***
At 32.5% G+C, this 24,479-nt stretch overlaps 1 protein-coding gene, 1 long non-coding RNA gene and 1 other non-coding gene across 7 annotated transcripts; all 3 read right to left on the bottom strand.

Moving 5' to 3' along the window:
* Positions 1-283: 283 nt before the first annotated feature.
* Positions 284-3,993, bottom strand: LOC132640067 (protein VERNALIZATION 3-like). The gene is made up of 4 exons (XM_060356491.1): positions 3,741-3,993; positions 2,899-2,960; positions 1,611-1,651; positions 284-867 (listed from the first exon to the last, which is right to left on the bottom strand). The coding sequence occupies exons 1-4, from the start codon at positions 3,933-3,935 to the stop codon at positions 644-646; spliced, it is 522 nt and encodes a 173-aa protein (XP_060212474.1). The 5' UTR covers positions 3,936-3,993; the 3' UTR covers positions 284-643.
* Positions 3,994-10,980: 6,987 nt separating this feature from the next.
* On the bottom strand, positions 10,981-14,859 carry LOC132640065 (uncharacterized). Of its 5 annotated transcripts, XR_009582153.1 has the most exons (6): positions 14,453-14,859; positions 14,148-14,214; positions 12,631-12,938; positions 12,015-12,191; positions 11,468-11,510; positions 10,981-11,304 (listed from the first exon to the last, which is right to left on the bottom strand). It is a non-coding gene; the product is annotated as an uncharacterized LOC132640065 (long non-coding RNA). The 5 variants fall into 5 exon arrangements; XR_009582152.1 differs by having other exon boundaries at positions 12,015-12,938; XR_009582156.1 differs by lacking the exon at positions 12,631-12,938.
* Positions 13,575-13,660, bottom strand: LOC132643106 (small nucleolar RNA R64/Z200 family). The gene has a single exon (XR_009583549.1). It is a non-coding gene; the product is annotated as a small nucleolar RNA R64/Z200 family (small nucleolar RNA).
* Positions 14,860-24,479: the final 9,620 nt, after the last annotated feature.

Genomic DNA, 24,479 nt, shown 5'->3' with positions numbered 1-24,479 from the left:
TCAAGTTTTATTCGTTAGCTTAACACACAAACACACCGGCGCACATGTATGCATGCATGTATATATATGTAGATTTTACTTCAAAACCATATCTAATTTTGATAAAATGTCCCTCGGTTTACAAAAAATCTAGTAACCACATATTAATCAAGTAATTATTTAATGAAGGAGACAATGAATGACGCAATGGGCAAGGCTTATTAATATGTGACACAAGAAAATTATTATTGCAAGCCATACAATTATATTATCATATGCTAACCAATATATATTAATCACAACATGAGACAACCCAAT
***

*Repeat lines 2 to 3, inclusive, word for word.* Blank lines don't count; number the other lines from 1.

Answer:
Moving 5' to 3' along the window:
* Positions 1-283: 283 nt before the first annotated feature.